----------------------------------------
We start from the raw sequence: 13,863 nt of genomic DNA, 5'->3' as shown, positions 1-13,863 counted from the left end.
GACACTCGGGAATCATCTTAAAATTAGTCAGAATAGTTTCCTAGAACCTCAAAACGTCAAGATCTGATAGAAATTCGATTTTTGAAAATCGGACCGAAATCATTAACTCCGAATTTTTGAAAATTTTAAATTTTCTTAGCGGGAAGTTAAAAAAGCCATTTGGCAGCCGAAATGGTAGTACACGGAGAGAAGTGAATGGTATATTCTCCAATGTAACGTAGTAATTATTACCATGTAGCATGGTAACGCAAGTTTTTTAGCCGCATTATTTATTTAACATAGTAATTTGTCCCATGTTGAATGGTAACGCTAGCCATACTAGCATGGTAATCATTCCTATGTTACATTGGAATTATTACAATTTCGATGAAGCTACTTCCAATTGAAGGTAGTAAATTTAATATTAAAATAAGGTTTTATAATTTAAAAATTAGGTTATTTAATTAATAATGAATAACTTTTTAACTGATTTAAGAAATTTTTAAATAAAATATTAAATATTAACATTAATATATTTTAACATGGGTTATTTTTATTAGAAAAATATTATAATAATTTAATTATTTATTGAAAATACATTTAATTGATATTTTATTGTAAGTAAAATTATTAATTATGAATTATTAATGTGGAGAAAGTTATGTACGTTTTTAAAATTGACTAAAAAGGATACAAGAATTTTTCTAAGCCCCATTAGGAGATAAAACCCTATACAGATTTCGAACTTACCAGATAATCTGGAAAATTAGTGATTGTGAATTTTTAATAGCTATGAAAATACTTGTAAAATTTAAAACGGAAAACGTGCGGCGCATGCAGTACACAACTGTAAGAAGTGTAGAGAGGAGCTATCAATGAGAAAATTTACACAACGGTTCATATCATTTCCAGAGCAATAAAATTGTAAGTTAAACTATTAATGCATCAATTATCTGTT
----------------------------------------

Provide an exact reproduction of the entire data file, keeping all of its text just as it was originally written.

We start from the raw sequence: 13,863 nt of genomic DNA, 5'->3' as shown, positions 1-13,863 counted from the left end.
GACACTCGGGAATCATCTTAAAATTAGTCAGAATAGTTTCCTAGAACCTCAAAACGTCAAGATCTGATAGAAATTCGATTTTTGAAAATCGGACCGAAATCATTAACTCCGAATTTTTGAAAATTTTAAATTTTCTTAGCGGGAAGTTAAAAAAGCCATTTGGCAGCCGAAATGGTAGTACACGGAGAGAAGTGAATGGTATATTCTCCAATGTAACGTAGTAATTATTACCATGTAGCATGGTAACGCAAGTTTTTTAGCCGCATTATTTATTTAACATAGTAATTTGTCCCATGTTGAATGGTAACGCTAGCCATACTAGCATGGTAATCATTCCTATGTTACATTGGAATTATTACAATTTCGATGAAGCTACTTCCAATTGAAGGTAGTAAATTTAATATTAAAATAAGGTTTTATAATTTAAAAATTAGGTTATTTAATTAATAATGAATAACTTTTTAACTGATTTAAGAAATTTTTAAATAAAATATTAAATATTAACATTAATATATTTTAACATGGGTTATTTTTATTAGAAAAATATTATAATAATTTAATTATTTATTGAAAATACATTTAATTGATATTTTATTGTAAGTAAAATTATTAATTATGAATTATTAATGTGGAGAAAGTTATGTACGTTTTTAAAATTGACTAAAAAGGATACAAGAATTTTTCTAAGCCCCATTAGGAGATAAAACCCTATACAGATTTCGAACTTACCAGATAATCTGGAAAATTAGTGATTGTGAATTTTTAATAGCTATGAAAATACTTGTAAAATTTAAAACGGAAAACGTGCGGCGCATGCAGTACACAACTGTAAGAAGTGTAGAGAGGAGCTATCAATGAGAAAATTTACACAACGGTTCATATCATTTCCAGAGCAATAAAATTGTAAGTTAAACTATTAATGCATCAATTATCTGTT